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Amazon delivery drivers sue for employee benefits and compensation

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Four Prime Now delivery drivers in LA have filed a lawsuit against Amazon for making them work like employees when they were being compensated as contractors. According to The Wall Street Journal and The OC Register, the suit explained that the plaintiffs should have received employees' benefits, since they couldn't refuse or pick deliveries, were required to wear official uniforms and were expected to work regular shifts for six to seven days a week. Those benefits include overtime pay, lunch breaks and paid leaves, among others. Instead, they reportedly had to use their own vehicles and pay for gas out of pocket to make Prime Now's one-hour delivery promise possible. The suit also accuses Amazon of withholding the tips customers paid via credit card from the drivers.

One of the complainants, Taree Truong (who delivered packages full-time for Prime Now from September 10th to October 5th), told The OC Register:

When I was hired, I was told that I would be paid $11 an hour plus tips and $2.50 per delivery. In September, I had to sign a new contract that eliminated the delivery fee. But I never see an accounting of what tips I receive, because everything is paid through an app. I have no way of knowing whether or not I have been paid what I am due.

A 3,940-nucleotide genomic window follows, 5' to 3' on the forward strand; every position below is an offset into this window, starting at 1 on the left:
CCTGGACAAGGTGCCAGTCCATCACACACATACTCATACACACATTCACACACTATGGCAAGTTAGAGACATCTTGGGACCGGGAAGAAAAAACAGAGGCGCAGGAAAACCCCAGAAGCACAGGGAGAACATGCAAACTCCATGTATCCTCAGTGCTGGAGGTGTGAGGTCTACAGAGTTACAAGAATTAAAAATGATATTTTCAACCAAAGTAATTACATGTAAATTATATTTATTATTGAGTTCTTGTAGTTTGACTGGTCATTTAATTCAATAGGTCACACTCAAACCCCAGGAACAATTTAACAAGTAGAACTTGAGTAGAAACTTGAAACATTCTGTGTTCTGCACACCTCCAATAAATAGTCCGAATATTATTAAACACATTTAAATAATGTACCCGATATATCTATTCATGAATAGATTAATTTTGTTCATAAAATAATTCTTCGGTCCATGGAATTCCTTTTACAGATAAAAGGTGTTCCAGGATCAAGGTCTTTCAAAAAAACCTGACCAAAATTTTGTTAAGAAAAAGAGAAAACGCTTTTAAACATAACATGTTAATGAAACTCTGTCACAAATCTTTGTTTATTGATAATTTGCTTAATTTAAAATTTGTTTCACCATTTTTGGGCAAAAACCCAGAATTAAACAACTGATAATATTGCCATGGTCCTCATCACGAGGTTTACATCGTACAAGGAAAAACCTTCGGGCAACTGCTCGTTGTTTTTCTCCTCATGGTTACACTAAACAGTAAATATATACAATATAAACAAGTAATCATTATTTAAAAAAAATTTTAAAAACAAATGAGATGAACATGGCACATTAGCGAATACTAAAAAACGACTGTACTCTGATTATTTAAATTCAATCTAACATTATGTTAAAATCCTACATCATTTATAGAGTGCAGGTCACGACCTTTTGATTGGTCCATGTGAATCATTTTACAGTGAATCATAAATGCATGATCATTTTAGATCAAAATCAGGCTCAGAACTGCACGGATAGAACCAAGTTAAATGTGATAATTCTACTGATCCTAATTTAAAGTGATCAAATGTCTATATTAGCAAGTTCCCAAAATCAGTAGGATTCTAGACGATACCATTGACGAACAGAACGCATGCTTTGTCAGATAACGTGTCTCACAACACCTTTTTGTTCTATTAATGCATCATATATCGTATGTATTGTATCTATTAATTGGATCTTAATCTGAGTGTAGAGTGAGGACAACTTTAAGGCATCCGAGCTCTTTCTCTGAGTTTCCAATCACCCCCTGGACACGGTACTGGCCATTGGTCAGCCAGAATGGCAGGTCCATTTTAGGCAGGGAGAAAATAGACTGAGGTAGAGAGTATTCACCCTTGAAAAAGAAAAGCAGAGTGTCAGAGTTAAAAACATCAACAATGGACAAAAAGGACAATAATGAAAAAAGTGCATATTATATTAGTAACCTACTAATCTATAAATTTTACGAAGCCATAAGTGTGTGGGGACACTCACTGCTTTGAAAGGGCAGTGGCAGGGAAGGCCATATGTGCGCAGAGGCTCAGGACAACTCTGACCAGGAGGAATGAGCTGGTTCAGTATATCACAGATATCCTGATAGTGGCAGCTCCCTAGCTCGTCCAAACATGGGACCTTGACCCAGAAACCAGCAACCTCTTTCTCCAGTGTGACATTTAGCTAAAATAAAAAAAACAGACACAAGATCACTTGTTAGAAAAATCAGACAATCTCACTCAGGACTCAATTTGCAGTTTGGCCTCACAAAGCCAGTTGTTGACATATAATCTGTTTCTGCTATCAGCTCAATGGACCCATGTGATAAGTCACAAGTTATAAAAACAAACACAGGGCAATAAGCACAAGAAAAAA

Truong and the other plaintiffs were contracted through Scoobeez, one of the third-party courier services Amazon uses. They've since left the LA-based provider and have actually sued it alongside the e-commerce website. The online marketplace is just one of the many tech corporations dealing with on-demand-worker-related lawsuit. One of those cases was filed against Uber by three drivers in California demanding compensation and benefits that employees enjoy. A judge ruled in September that the Uber case was entitled to fall under the class-action status, something the delivery drivers' lawyer hopes to replicate.

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